Hispanics stick with Trump despite tough border stance

President Trump is poised to launch his 2020 reelection as popular with Hispanic voters as other Republicans, bucking predictions that provocative nationalist rhetoric and hard-line border policies would crater his support with this critical bloc.

When Trump, four years ago Saturday, descended the escalator to the lobby of his iconic New York skyscraper and announced his first campaign, he riffed that Mexicans "with lots of problems," including rapists, were crossing the southern border. Many Republicans, establishment and otherwise, were mortified. They fretted that nominating Trump, never mind electing him, would permanently doom the GOP with Hispanics.

It hasn’t worked out that way. Available polling consistently shows Hispanic support for the president at around 30% — about the same as it has been for many Republican politicians post-George W. Bush and pre-Trump.

Indeed, Some party insiders focused on improving Hispanic support for the GOP now contend that he has room to grow with this cohort in next election.

“He starts in a much better place for reelection than when he launched his 2016 campaign,” said Daniel Garza, a Bush administration veteran who runs the Libre Initiative, a Koch network group that encourages Hispanics to embrace conservative policies.

“One would think immigration would be a major anchor for him, but he’s turned it into at least a push,” he said, suggesting his policies would neither harm nor help the president.

That’s quite a turnabout for Garza. Here is what he told the Washington Examiner about Trump in August 2015: “His positions are indefensible. I would actually rise up against him.”

In 2016, Trump captured 28% of the Hispanic vote, according to national exit polls. That was virtually identical to the 27% of Hispanics that Republican nominee Mitt Romney won four years earlier. In the midterm elections, Sen. Ted Cruz, R-Texas, garnered 35% of the Hispanic vote, according to statewide exit polling. That figure was in line with how Republicans have performed in Texas recently.

This month, in a YouGov poll for The Economist, Trump’s job approval rating among Hispanics clocked in at 29%. On immigration, presumably a tougher issue for the president with this demographic, it was 30%. The survey, conducted June 9-11, had an error margin of 3 percentage points.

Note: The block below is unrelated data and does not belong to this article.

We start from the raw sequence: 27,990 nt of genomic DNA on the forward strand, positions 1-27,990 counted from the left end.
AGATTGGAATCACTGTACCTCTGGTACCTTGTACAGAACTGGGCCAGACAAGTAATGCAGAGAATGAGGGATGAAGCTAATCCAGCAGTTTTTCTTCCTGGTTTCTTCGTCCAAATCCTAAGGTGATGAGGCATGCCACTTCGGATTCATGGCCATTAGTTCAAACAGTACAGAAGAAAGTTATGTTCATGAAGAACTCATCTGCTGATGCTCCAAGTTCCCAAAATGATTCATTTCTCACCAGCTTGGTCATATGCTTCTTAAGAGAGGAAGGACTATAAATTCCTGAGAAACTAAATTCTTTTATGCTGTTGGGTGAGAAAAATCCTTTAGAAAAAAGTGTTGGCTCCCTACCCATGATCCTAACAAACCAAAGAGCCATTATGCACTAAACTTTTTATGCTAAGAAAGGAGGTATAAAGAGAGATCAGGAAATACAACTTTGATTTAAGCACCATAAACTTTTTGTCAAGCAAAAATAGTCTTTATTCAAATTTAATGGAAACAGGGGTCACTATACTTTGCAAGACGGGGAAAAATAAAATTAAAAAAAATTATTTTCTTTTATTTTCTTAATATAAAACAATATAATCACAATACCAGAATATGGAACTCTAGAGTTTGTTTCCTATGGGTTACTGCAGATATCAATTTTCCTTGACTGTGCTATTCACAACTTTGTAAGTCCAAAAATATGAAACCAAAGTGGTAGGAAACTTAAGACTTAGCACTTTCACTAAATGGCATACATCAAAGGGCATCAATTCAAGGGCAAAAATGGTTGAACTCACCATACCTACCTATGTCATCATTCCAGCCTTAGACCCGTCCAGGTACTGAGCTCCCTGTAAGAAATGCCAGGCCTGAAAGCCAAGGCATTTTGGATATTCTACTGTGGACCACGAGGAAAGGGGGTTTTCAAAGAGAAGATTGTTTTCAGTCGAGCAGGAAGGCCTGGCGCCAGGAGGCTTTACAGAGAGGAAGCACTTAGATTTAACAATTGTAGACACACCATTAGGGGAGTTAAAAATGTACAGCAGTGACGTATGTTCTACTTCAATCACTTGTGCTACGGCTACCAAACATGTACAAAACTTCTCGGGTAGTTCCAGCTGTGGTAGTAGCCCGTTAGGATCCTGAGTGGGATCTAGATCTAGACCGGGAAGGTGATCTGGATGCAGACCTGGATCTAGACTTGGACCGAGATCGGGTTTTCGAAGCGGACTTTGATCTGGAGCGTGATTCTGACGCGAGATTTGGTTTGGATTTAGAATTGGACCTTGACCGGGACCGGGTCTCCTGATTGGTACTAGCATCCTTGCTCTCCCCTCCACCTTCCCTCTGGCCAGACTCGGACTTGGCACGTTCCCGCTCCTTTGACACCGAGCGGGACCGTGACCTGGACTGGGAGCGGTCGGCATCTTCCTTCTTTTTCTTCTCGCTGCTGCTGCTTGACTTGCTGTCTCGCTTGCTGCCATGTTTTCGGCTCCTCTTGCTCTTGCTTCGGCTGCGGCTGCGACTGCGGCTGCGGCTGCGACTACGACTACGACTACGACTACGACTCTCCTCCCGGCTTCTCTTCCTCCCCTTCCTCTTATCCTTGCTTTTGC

Republicans who have studied turnout patterns attribute Trump’s relative resiliency with Hispanic voters at least partly to standard party loyalty. It turns out that about 30% of Hispanics tend to vote Republican, plus or minus a few percentage points, and this group tends to be just as loyal as most other GOP groups.

“It’s because they’re die-hard Republicans,” said Joe Heck, a Republican and former Nevada congressman from Las Vegas who represented a swing district and usually overperformed with Hispanics. He suggested Trump’s support among Hispanics has a floor that he can depend on. “The bigger question is: How do you expand and try and make inroads?”

That question has consumed Republicans since suffering declines from the party’s high water mark in 2004. In that contest, Bush received at least 40% of the Hispanic vote on his way to winning reelection.

Even though Trump has not tanked the party with this community, the roughly 30% of its vote the GOP can apparently count on is dangerously low for competitive contests. It can leave Republicans too reliant on the white vote, the largest segment of the voting population nationally but one that is declining. For example, Hispanics are expected to comprise a plurality of voters in Texas by the middle of the next decade.

Albert Morales, senior political director for Latino Decisions, a group that studies the Hispanic vote, said Trump confronts enormous challenges in his bid to hold the line. Hispanics have typically not voted in numbers great enough to impact elections. But Morales said recent Latino Decisions polling found that 80% of Hispanics intend to vote in 2020.

That figure “is usually around 50%,” Morales said. Republicans hope a booming economy will supersede Hispanics’ lingering reservations about Trump over his crackdown on illegal immigration and aggressive tactics to secure the border. Morales was doubtful, explaining that Hispanic anger at the president’s policies evident in the midterm elections has not dissipated.

“I think that question needs to be posed to the 40 Republicans who lost their [House] seats," Morales said concerning whether the economy would be enough. "That’s what they were relying on last cycle, but it just wasn’t enough,” Morales said.

Original content can be located at Washington Examiner